4 astronomical dates to look forward to in 2015

6th of March – Dawn arrives at Ceres.

The space probe Dawn, which recently took some stunning pictures of the asteroid Vesta, will encounter Ceres in March. Ceres is the largest object in the Asteroid Belt and the only dwarf planet in the inner solar system. It has a diameter of 950 km and a proper orbital motion around the Sun of 1681 Earth days.

Ceres as seen by Hubble Space Telescope (ACS)

Ceres as seen by Hubble Space Telescope (ACS)

Dawn’s mission in the asteroid belt is to investigate the primordial components of the Solar System (perfectly preserved in the slow changing asteroid) to evaluate the impact that different components in the formation and evolution of rocky planets such as ours.

 

20th of March – Total Solar Eclipse visible in the North Atlantic

Between two and five solar eclipses occur every year, with the occurrence of a total eclipse happening about every year and a half. Unfortunately they often happen in remote areas of the planet so they don’t cause much excitement. This year is slightly different.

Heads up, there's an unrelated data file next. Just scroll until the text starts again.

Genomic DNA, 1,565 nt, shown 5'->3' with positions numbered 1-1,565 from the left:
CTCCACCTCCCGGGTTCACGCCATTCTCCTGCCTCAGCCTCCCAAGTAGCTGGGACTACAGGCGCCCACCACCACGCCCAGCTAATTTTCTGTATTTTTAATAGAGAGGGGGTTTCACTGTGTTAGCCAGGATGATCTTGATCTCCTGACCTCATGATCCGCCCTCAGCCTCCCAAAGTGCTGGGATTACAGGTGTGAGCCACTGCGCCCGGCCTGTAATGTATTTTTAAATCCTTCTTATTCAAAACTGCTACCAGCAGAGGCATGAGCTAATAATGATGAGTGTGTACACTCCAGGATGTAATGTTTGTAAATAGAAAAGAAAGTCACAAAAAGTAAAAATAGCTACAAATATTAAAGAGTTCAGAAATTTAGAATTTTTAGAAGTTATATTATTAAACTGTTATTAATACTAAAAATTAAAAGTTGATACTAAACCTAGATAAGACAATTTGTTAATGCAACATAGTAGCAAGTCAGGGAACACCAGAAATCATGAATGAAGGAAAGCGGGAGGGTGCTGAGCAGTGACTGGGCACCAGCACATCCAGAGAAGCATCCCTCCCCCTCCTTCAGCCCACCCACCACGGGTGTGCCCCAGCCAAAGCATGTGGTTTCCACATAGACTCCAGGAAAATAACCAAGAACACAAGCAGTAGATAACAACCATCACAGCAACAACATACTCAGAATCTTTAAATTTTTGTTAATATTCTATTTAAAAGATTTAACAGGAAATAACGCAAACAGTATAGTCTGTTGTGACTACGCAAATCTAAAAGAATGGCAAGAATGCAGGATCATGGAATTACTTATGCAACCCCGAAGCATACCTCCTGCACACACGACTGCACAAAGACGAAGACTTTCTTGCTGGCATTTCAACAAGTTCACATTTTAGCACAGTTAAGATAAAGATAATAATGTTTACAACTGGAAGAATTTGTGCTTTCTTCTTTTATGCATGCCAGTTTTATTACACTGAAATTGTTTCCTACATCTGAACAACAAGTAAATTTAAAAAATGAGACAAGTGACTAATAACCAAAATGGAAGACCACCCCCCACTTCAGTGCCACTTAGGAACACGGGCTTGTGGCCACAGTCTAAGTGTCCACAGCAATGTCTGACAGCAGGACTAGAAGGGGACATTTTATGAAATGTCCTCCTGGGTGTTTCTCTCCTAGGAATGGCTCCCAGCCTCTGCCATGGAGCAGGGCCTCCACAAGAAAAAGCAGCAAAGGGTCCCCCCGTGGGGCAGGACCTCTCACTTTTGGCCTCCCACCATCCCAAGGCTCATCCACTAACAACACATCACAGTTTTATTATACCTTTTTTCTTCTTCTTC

Map of the Eclipse by The Great American Eclipse website (http://www.greatamericaneclipse.com/march-20-2015/)

As shown from this wonderful map made by http://www.greatamericaneclipse.com/, most of Europe will be treated to a spectacular early morning partial eclipse whose path of totality will cover Svalbard.

14th of July – Pluto Fly-By

The most important planned astro-event of the year has to be the New Horizon fly-by of Pluto. The NASA mission will give us long due high definition photos of the Kuiper’s belt monarch and its five satellites (Charon, Hydra, Nix, Kerberos, Styx). The first images should start arriving in February, with better resolution than the Hubble telescope photo expected on the 5th of May.

New Horizons’ position in the Solar System. The images were created using the Satellite Tool Kit (STK) software, which was developed by Analytical Graphics, Inc.

The closest passage will happen on the 14th of July. Afterwards, the probe will move towards other objects of Kuiper Belt, and then proceed to leave the Solar System.

13th of August – Rosetta’s comet Perihelion

Rosetta and the ESA team were at the center of public interest in late 2014 but the mission is far from over. In August the comet 67P/Churyumov-Gerasimenko  will reach it’s closest point to the Sun at about 186 million km (for reference the Earth is at 150 million km). The approach will bring forth changes on the surface of the comet as it exposed to stronger sunlight and Rosetta will be there to study it.

Comet 67P/Churyumov–Gerasimenko photographed by Rosetta (ESA)

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